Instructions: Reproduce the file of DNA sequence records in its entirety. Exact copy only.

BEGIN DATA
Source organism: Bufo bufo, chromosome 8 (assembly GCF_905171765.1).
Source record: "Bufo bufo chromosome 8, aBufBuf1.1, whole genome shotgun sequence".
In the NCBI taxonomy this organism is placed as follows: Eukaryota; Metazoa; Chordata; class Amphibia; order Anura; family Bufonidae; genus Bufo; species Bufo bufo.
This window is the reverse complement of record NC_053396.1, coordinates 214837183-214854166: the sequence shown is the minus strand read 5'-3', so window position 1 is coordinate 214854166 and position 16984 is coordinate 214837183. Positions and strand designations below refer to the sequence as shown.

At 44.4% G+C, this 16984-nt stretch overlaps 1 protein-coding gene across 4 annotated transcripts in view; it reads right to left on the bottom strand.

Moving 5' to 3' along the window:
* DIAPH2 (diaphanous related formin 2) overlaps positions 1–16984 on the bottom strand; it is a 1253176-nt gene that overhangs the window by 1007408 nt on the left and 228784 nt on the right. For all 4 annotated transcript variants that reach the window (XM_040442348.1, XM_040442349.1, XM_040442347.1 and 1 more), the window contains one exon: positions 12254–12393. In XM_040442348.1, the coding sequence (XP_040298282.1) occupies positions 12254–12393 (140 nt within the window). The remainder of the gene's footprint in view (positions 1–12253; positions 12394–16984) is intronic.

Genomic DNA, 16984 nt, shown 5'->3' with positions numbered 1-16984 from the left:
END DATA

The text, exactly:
Source organism: Bufo bufo, chromosome 8 (assembly GCF_905171765.1).
Source record: "Bufo bufo chromosome 8, aBufBuf1.1, whole genome shotgun sequence".
In the NCBI taxonomy this organism is placed as follows: Eukaryota; Metazoa; Chordata; class Amphibia; order Anura; family Bufonidae; genus Bufo; species Bufo bufo.
This window is the reverse complement of record NC_053396.1, coordinates 214837183-214854166: the sequence shown is the minus strand read 5'-3', so window position 1 is coordinate 214854166 and position 16984 is coordinate 214837183. Positions and strand designations below refer to the sequence as shown.

At 44.4% G+C, this 16984-nt stretch overlaps 1 protein-coding gene across 4 annotated transcripts in view; it reads right to left on the bottom strand.

Moving 5' to 3' along the window:
* DIAPH2 (diaphanous related formin 2) overlaps positions 1–16984 on the bottom strand; it is a 1253176-nt gene that overhangs the window by 1007408 nt on the left and 228784 nt on the right. For all 4 annotated transcript variants that reach the window (XM_040442348.1, XM_040442349.1, XM_040442347.1 and 1 more), the window contains one exon: positions 12254–12393. In XM_040442348.1, the coding sequence (XP_040298282.1) occupies positions 12254–12393 (140 nt within the window). The remainder of the gene's footprint in view (positions 1–12253; positions 12394–16984) is intronic.

Genomic DNA, 16984 nt, shown 5'->3' with positions numbered 1-16984 from the left: